Having been visited by Jesus, these farmers were among the most blessed people in the history of the world by getting to hear God speaking in the flesh. When Jesus got in the way of their pig farming though, the loss of their business blinded them to the glory of the person standing in front of them. In a crude sense, this town chose pork chops over salvation:  “Then the whole town went out to meet Jesus. And when they saw him, they pleaded with him to leave their region” (Matthew 8:34).

Can you imagine an entire town looking at Jesus—the Messiah we love, the one we wish we could talk to face to face, the one we’d pay a years’ salary to get a personal audience with for one hour—and pleading with Him to leave?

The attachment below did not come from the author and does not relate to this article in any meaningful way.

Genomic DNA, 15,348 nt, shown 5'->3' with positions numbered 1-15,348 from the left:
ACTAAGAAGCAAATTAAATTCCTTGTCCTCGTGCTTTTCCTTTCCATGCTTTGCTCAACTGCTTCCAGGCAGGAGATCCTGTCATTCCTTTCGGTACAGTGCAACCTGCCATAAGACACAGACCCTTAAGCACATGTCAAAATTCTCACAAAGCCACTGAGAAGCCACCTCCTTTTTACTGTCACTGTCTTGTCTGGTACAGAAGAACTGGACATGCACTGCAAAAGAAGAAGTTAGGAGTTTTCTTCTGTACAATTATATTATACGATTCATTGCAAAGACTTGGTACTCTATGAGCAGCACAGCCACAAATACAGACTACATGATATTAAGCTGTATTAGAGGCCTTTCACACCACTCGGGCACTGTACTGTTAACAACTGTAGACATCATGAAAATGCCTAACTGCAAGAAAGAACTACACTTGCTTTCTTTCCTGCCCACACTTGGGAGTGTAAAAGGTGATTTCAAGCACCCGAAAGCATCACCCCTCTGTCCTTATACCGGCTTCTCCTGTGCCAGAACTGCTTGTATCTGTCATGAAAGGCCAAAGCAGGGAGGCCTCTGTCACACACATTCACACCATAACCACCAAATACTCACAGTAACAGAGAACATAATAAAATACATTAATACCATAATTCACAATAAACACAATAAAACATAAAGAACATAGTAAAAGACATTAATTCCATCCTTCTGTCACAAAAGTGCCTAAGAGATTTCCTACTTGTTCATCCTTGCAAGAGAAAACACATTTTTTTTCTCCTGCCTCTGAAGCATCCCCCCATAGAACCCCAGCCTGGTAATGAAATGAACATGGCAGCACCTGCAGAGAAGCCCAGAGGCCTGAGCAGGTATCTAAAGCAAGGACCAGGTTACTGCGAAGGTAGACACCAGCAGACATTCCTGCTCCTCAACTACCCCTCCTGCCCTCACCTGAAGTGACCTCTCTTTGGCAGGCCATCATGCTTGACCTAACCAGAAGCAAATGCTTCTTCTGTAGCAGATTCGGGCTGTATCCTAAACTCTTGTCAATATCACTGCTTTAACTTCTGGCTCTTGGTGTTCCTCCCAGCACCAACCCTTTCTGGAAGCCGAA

And yet Jesus didn’t argue. We’re told that “Jesus stepped into a boat, crossed over and came to his own town” (Matt. 9:1-2)

He walked (or in this case sailed) away.

There’s a terrible messianic complex in many of us that thinks if we were more intelligent, a little holier, if we fasted and prayed a bit more, then everyone we shared the truth with would agree with us and welcome God into their hearts.

That didn’t happen for the real Messiah and it certainly won’t happen for us. It’s okay to walk away when people resist the truth. And it’s okay to let them walk away.

 

How do we know when to walk away? How do we distinguish between “toxic” people and “difficult” people? (It’s very important to do so.) How do we balance the Bible’s call to love the “unlovable” with Jesus’ example and admonition to “shake the dust off your feet” (Matt. 10:14)? What do we do when the toxic person is a family member or works at our office? That’s what this book explores, and it applies this principle to every relationship you can imagine: work, friends, family, church, etc.